The admissions officers are looking for much more than just further details on your resume. In your essay, they want you to demonstrate self-reflection, critical thinking skills, the ability to apply what you learned across broad real world scenarios, and what you would do differently if you encountered a similar situation in the future. Although you don't need to cover every one of these aspects within your essay, this can give you an idea of what is important to the admissions officers. Along with the facts of a situation, the essay also needs to include your perspective.
Know your GRE, GMAT, LSAT or MCAT level vocabulary
While your graduate school essay should be written in straightforward language, it should also reflect a command of graduate level vocabulary. However, you need to be able to use those words with precision. If you're not sure, look online for examples. If you're still not sure, leave it out. Better to use plain language well than advanced vocabulary incorrectly. Even so, higher vocabulary gives you a chance to add shades of meaning and streamline your phrasing. Can you substitute one word for a phrase? Can you use an advanced vocabulary word instead of an idiomatic expression? Look for opportunities to include a broader variety of word choices in your graduate admissions essay.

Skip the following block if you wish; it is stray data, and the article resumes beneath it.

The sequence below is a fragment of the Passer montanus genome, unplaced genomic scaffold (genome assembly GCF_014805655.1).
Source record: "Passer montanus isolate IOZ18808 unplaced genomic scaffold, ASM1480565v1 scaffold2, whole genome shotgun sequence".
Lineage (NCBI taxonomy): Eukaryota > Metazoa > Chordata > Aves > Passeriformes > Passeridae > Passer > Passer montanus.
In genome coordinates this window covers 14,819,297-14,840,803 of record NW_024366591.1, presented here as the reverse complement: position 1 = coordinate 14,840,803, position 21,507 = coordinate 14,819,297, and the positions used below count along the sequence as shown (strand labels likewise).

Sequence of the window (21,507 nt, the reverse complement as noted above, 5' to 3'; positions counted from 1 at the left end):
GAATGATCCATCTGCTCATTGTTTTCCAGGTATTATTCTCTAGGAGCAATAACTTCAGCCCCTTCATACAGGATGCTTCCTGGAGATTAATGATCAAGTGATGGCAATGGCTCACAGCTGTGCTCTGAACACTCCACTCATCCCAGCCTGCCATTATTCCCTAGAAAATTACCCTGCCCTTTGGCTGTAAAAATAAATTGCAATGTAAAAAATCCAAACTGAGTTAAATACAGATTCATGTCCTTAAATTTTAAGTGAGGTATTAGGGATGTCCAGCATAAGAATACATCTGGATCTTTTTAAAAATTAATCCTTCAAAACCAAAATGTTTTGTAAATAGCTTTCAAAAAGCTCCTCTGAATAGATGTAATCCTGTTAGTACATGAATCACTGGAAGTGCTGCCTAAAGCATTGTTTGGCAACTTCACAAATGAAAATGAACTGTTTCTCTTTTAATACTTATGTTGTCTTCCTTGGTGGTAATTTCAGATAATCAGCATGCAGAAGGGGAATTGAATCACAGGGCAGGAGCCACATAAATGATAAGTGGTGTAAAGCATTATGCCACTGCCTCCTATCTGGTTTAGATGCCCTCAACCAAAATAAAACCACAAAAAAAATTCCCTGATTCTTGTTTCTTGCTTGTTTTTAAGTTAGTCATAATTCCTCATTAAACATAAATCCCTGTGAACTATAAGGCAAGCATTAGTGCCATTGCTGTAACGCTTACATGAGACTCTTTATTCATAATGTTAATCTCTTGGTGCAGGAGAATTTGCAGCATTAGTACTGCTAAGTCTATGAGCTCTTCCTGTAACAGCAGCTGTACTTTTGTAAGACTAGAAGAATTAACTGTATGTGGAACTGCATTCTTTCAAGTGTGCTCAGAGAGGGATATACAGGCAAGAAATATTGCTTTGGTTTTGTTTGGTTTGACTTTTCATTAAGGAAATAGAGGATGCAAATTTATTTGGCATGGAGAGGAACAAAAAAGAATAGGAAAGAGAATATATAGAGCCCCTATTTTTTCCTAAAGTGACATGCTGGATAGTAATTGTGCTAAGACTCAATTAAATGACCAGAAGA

A graduate school personal statement should be concise
Whether your grad school essay is 500 words or three pages, effective graduate school personal statements are succinct. Everything should fit together and flow smoothly within the context of an overarching theme. Decide what you think is most important for the admissions officers to know about you, and then focus on those experiences within the essay. Concise essays demonstrate respect for the admission's officers' time, and that tacit message will be received by the reader. Moreover, writing in this manner lets the admissions officers know that you can organize your thoughts well and express them clearly to others.
Learn more about admissions to graduate school with articles, tips, and strategies from Peterson's.